In the aftermath of the terror attacks in San Bernardino there has been a great deal of media chatter about how the two killers became “radicalized.” How, that is, they went from presumably normal, peaceful Muslims to the type of Muslims who would assemble an arsenal of guns and explosives and use it to slaughter innocent people in Allah’s name. What malign influence caused that transformation?
It’s interesting how we’re using “radical” in this context—to mean extreme, not-mainstream, at the margins, way out there. For the word comes from the Latin radix, meaning “root” (hence the English word for those crunchy red veggies). To be radical, then, literally means the opposite of on-the-fringes; it means essential, to-the-core, the purest, most basic expression of something.
Now, there’s no small debate under way as to whether Islamic terrorism is radical in that strict sense of the word (that is, rooted at the core of Islam) or whether it’s radical in today’s popular media sense of extreme and far-flung. Muslims who take seriously the Quran’s admonitions to violence would say the former. More peaceable Muslims and their Western fellow-travelers would say the latter. Since Islam is fractured and without a central teaching authority, there’s good reason to think the answer is plausibly “both.”
But no matter which construction you put on radical when applying it to Islam, the word has come to signify that religion’s darkest aspects: violence, misogyny, religious intolerance, and draconian precepts. Just about everybody on every side of the debate agrees—radicalize a Muslim and you get a threat.
What about radicalized Christianity? What does it mean to go to the root of our religion? I think it makes for an interesting contrast.
Radicalize a Christian and you get a saint. You get a Quaker or a hermit. You get a missionary, a martyr, a homeschooling mom. Radicalize a Christian and you get someone who wants to actualize Christ’s most difficult teachings about love of neighbor, death to self, and detachment from the world.
Radicalize a Christian and you get someone who follows the way to perfection that Jesus models in the Gospels: the evangelical counsels of poverty, chastity, and obedience.
“If you would be perfect, go, sell what you possess and give to the poor, and you will have treasure in heaven; and come, follow me” (Matt. 19:21).
“There are eunuchs who have made themselves eunuchs for the sake of the kingdom of heaven. He who is able to receive this, let him receive it” (Matt. 9:12).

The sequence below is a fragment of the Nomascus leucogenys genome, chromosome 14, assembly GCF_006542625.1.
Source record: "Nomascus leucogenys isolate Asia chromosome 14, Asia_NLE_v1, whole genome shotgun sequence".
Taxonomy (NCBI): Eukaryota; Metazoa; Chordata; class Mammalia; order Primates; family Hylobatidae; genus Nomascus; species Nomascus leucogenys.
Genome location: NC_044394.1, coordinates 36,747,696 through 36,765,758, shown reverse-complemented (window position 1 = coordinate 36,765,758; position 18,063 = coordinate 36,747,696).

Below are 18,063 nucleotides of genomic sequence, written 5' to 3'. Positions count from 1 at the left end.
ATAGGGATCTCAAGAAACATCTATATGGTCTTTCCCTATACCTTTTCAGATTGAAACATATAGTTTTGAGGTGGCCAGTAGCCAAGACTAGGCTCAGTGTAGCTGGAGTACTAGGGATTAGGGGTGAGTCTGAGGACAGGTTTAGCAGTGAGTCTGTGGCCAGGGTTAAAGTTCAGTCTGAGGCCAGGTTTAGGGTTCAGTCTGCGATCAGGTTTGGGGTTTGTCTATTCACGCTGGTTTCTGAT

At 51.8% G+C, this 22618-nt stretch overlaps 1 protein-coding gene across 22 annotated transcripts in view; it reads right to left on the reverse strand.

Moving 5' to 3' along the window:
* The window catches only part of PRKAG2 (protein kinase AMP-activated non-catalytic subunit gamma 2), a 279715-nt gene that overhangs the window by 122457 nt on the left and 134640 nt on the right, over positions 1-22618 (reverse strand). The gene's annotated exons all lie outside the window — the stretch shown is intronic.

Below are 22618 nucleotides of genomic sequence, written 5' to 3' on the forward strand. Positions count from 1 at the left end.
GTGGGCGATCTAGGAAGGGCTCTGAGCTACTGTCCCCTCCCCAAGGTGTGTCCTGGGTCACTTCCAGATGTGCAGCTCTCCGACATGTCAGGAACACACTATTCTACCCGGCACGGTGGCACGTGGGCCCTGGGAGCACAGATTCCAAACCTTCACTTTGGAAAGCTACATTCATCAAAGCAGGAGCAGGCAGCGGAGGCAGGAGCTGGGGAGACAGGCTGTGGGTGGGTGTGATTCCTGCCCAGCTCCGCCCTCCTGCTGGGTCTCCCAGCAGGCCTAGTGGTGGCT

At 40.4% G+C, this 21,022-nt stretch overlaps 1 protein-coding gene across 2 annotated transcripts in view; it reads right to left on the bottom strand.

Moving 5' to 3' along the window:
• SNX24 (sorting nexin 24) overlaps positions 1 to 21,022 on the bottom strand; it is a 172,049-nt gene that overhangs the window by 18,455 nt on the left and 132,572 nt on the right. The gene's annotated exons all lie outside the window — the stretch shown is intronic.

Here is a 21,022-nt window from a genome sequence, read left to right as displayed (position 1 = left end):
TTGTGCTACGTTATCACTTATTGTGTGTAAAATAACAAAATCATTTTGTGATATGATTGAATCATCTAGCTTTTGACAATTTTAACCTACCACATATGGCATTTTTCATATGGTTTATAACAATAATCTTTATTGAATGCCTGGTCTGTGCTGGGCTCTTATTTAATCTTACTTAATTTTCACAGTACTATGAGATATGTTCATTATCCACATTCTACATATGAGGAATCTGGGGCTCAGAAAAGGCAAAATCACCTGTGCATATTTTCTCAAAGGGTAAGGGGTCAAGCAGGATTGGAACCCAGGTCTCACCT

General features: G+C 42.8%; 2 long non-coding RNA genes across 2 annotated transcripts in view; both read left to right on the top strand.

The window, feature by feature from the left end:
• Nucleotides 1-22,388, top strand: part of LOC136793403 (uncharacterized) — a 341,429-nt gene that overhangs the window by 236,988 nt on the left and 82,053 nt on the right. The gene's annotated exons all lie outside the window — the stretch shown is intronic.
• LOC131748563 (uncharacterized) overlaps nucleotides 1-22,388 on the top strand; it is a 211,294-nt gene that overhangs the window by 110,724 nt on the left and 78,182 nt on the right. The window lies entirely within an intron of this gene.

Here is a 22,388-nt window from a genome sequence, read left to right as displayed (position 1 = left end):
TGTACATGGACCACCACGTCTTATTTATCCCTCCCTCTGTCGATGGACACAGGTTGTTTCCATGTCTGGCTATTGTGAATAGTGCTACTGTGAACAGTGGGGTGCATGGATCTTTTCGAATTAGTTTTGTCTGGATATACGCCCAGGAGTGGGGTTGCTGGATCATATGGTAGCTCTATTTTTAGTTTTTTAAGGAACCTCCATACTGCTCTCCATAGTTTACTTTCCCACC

“For I have come down from heaven, not to do my own will, but the will of him who sent me” (John 6:38).
Historically in the Church, the evangelical counsels have been the province of religious priests, brothers, and sisters—those who take vows to remain celibate, eschew possessions, and submit their will to their superiors. (Diocesan or “secular” priests do not take a vow of poverty.) But although this kind of literal radicalization is practically possible only for a small number who have removed themselves from the world and its day-to-day demands, those of us who are in the world can still live according to the spirit of the evangelical counsels. Our radicalization may not mean selling all our possessions, kissing our spouses goodbye forever, and retiring to a cloister, but it does mean letting our life choices be informed by the way to perfection that Jesus sets out before each of us.
So, as we begin a new Church year awaiting the birth of our Savior, let’s get radicalized. Let’s go deeper into the root of the Faith by striving to practice the evangelical counsels in a way appropriate to our state of life.
Maybe we can’t embrace total poverty because we have a mortgage to pay and children to feed. That’s part of the life God called us to. But we can give more freely to those in need; we can reduce our possessions and simplify our wants.
Perhaps our husbands or wives wouldn’t be too excited if we decided to live in total celibacy. They shouldn’t be—sex is a holy part of the married vocation. Nonetheless, we can go deeper into the perfection of chastity by doubling our efforts to remain continent in word, thought, and deed. We can raise our moral standards for what we watch and listen to. We can even—if we really want to be radical—practice temporary abstinence, “for a season,” as an aid to prayer (1 Cor. 7:5).
And if it doesn’t make sense in our lives to submit our freedom to another person, we can still imitate that obedience in other ways. Try letting your spouse pick the movie or the meal, or giving up a night out to make yourself available to your kids. Reflect on those areas where you’re used to getting things your way, and practice relinquishing them through little acts of death to self.
For the remainder of this Advent and beyond, be a radical Christian by making yourself a closer imitator of Christ, and thus more ready to recognize him when you stand face to face before him.